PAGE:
Therapists and doctors also rely on their patients’ self-reporting when it comes to addiction. If someone tells them about negative consequences related to drugs and alcohol (such as losing jobs because you couldn’t get out of bed after using all night) that could indicate a possible addition. People who know themselves well enough are usually able to tell if something has become a real issue in life at this point so being honest about what happens is the best way forward from here.
Lab Tests/Urine Analysis Testing
If there’s some doubt about whether or not someone has an addiction, they can ask their patients to submit urine samples for analysis. This is the most accurate way of determining what substances are present in your system. From this, you know exactly how long it’s been since you’ve used something and how much you might have taken at one time.
This also helps professionals see if people are taking more than prescribed amounts of any medication. This could become addictive with continued use over a period of time (like painkillers). Blood tests let doctors determine if someone had anything stronger than caffeine recently enough. From this excessive use, withdrawal symptoms might show up soon after stopping completely.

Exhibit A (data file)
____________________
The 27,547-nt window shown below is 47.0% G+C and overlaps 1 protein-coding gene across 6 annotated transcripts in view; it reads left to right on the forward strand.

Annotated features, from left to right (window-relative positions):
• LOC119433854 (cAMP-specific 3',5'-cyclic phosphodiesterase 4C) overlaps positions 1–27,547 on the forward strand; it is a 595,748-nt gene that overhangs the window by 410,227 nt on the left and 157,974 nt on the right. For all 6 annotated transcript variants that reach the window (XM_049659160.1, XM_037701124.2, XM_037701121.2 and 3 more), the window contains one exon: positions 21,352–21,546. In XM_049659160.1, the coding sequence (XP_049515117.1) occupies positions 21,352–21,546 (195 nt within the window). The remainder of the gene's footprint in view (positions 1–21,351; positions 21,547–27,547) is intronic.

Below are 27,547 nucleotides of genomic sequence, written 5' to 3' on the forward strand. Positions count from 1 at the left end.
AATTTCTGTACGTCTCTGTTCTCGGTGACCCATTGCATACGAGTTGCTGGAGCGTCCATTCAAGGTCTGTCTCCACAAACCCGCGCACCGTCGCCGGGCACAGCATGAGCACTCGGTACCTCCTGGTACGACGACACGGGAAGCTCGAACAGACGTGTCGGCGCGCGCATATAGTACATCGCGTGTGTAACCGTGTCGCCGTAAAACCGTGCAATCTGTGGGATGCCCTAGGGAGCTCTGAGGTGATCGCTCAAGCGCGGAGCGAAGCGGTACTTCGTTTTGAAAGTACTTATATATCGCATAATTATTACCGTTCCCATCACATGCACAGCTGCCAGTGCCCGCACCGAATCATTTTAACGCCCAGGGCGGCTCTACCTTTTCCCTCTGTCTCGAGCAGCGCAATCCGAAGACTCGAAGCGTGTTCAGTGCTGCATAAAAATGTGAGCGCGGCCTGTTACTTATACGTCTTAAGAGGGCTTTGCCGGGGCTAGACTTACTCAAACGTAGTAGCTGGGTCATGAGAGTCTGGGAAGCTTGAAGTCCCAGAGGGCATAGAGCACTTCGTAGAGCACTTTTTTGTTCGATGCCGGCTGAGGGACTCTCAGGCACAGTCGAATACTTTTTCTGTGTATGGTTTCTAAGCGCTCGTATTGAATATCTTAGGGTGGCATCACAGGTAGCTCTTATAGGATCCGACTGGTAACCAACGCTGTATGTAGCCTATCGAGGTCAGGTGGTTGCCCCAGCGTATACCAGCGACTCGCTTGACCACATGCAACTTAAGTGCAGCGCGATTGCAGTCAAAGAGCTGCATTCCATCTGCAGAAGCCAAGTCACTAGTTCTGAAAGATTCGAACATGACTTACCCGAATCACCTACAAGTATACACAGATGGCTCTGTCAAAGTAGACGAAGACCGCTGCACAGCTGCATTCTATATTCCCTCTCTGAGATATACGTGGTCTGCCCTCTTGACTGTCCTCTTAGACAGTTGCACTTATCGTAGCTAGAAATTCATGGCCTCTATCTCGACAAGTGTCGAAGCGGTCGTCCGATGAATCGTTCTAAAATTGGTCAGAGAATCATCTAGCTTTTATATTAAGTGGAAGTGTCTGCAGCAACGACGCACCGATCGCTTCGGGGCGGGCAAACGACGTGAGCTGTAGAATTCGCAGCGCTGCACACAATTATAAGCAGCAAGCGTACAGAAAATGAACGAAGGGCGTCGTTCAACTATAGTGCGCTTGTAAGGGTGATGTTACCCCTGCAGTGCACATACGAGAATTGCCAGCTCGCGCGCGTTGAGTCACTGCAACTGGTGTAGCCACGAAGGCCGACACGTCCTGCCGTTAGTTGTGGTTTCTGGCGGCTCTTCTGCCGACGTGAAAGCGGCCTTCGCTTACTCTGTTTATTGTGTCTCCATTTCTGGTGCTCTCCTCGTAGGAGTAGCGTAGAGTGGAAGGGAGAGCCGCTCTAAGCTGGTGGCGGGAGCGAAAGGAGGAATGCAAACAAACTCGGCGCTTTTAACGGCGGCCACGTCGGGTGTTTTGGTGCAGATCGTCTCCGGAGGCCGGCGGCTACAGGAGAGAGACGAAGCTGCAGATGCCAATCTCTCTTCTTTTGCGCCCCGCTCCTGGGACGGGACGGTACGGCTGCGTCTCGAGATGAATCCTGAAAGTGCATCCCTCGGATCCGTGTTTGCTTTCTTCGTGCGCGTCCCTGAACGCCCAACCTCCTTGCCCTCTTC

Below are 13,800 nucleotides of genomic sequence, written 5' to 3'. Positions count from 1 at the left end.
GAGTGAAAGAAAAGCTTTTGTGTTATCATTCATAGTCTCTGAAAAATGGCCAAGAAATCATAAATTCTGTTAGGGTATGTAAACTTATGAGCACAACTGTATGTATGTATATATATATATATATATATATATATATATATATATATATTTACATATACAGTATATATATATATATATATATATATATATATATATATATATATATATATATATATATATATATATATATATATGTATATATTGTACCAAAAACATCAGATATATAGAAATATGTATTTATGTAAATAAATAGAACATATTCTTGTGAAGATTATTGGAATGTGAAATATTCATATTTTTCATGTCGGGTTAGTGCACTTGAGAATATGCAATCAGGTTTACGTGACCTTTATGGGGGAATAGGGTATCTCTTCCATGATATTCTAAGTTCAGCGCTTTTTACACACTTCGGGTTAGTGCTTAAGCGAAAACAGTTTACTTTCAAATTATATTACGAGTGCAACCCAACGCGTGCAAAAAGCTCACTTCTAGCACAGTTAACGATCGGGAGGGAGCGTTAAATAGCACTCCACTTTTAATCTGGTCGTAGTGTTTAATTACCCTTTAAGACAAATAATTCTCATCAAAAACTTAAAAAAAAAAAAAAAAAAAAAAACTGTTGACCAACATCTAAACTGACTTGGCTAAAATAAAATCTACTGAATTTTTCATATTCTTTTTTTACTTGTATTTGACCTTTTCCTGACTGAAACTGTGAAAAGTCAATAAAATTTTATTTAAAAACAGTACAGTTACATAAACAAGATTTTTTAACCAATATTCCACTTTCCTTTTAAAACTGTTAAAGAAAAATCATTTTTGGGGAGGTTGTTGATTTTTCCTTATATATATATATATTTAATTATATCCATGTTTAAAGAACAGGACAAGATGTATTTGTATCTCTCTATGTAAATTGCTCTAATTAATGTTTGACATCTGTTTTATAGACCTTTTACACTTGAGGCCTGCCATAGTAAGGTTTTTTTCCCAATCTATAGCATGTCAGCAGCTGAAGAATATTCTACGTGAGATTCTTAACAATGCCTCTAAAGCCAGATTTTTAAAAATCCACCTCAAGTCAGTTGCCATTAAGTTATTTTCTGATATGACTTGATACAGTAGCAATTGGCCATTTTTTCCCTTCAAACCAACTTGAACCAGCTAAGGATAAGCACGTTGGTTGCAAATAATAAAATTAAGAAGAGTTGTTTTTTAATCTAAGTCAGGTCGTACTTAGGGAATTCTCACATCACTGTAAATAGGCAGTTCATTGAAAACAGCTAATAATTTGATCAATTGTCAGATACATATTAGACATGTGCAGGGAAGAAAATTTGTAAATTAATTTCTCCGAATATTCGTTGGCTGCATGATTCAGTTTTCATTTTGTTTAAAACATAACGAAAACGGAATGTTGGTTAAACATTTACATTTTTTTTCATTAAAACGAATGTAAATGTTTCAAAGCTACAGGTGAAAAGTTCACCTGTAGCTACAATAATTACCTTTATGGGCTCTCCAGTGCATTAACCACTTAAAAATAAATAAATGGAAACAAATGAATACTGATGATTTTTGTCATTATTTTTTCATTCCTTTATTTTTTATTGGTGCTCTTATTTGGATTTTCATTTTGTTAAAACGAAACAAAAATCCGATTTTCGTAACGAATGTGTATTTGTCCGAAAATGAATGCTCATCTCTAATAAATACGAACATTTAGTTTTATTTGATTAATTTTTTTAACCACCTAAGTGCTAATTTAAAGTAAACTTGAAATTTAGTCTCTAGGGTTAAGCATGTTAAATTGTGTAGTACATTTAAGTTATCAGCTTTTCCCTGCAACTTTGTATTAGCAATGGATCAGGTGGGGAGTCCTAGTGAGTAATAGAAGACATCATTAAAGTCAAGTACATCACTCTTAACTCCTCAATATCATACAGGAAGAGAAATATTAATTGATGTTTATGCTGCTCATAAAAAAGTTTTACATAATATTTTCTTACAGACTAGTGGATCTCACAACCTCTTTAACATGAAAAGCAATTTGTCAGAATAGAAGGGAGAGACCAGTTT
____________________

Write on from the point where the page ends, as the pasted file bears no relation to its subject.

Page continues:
Treatment of Addiction
Once you have an addiction, there are several different types of treatment. These treatments are available depending on your needs. Some of which are:
These can help reduce cravings and make it easier to recover from an addiction. Doctors may use medications as part of a medical detox program or on their own for severe cases that don’t respond well to psychological treatment alone.
This is the most common form of addiction recovery. This usually includes some sort of substance abuse counseling, behavioral therapy (to learn new coping skills), and social support groups. These are the places where you meet regularly with others who are going through similar struggles. Through this, you have people around you throughout your recovery process.
Support Groups/Social Support Networks
It’s important during this time in life to surround yourself with positive influences such as friends and family members who understand what you’re going through without enabling your addiction.